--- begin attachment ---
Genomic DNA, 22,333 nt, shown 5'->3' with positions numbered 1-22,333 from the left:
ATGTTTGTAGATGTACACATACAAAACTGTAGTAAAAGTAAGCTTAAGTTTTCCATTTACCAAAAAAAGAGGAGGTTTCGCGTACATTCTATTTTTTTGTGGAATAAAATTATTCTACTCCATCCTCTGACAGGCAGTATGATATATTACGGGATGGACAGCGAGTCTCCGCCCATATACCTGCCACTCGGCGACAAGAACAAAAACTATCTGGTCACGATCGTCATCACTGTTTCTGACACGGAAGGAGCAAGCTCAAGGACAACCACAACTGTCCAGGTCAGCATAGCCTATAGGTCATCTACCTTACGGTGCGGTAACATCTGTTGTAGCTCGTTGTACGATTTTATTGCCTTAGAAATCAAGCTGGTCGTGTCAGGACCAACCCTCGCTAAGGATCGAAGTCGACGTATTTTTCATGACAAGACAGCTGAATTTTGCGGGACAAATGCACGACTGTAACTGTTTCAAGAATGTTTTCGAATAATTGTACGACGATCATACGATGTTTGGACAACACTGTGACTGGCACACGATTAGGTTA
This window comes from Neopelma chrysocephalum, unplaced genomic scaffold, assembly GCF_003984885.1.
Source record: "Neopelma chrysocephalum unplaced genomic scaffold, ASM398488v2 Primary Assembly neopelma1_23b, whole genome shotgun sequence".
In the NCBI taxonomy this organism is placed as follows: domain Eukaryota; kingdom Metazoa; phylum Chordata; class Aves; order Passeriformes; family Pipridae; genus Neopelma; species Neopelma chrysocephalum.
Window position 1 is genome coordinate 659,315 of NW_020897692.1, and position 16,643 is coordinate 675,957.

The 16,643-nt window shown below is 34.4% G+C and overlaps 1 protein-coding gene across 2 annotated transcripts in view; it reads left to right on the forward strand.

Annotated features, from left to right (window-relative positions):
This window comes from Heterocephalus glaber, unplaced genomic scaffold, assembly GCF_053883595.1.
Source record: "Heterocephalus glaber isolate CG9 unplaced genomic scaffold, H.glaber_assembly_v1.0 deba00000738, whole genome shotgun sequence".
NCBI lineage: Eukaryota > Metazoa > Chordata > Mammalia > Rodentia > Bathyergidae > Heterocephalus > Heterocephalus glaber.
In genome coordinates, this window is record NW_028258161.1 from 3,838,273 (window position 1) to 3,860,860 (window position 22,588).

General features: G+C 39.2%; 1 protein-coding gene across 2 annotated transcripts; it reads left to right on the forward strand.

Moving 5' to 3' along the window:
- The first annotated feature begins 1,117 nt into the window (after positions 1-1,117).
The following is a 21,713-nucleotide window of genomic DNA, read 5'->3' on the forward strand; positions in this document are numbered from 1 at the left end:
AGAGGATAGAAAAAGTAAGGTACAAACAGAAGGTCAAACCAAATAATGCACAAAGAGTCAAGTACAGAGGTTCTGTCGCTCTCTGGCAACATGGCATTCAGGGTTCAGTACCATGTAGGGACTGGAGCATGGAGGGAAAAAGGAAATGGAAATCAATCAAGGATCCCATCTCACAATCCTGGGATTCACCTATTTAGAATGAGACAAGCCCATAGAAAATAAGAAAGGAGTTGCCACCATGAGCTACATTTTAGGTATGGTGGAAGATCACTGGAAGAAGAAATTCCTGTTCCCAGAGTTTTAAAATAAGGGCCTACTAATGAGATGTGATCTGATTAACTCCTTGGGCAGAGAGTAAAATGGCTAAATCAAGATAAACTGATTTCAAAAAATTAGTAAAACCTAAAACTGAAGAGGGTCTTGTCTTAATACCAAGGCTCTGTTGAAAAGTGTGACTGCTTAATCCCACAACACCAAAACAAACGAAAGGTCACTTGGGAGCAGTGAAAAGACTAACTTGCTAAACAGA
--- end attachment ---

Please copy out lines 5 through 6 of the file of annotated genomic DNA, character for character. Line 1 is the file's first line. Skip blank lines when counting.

In the NCBI taxonomy this organism is placed as follows: domain Eukaryota; kingdom Metazoa; phylum Chordata; class Aves; order Passeriformes; family Pipridae; genus Neopelma; species Neopelma chrysocephalum.
Window position 1 is genome coordinate 659,315 of NW_020897692.1, and position 16,643 is coordinate 675,957.